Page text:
“Positives that I have seen a lot of news about is that the virus positively affects climate change and human health. Since all the big factories were forced to shut down, there have been reports of cleaner air which is a huge positive,” Kreuz said.

During this time, students try to support family and friends.

“I think you can be supportive of your friends and family by being supportive of yourself. In consideration of this virus, we all need to be practicing ‘social distancing’ and avoiding others, but this is a universal problem. Just because you personally won’t be harmed doesn’t mean that you can be the reason someone else can be seriously harmed by this virus,” Blackie said.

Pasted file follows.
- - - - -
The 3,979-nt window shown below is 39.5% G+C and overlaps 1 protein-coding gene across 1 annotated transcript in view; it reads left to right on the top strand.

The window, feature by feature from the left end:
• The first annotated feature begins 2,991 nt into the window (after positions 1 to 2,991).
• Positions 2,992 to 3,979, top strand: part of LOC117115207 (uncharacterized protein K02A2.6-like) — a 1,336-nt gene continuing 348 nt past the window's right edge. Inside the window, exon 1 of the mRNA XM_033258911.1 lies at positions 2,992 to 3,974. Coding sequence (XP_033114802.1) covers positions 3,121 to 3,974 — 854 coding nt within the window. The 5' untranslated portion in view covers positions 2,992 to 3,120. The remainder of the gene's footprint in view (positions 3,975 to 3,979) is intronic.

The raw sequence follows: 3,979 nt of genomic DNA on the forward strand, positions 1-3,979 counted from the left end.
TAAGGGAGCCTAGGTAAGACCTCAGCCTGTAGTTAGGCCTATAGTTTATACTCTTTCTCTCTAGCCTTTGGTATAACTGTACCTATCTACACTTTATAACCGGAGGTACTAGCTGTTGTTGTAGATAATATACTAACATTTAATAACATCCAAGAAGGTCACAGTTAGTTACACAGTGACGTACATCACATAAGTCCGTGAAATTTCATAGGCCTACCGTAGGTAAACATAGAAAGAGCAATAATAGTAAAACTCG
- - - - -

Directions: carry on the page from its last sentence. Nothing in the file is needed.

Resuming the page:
“The virus has affected my friends in the same way that it has affected me. They’ve lost their jobs, can’t keep up with schoolwork and are completely just missing that routine they have and person to person interaction that we all miss I think. Different members of my family have lost their jobs through this as well, and other immune compromised people we have to be extra careful with. The more healthy people in my family have been getting them groceries and getting them anything they need to stay comfortable during this, but it really does take a village. And no I do not find it hard to be supportive to others during this time; we are all going through it pretty equally right now. I think that’s what makes it so easy,” Lidwell said.

With college closures, college admissions for students have become difficult.

According to United States News article, college responses include emphasizing virtual tours, creating more online content for prospective students and extending the deadline to accept offers of admission to later dates.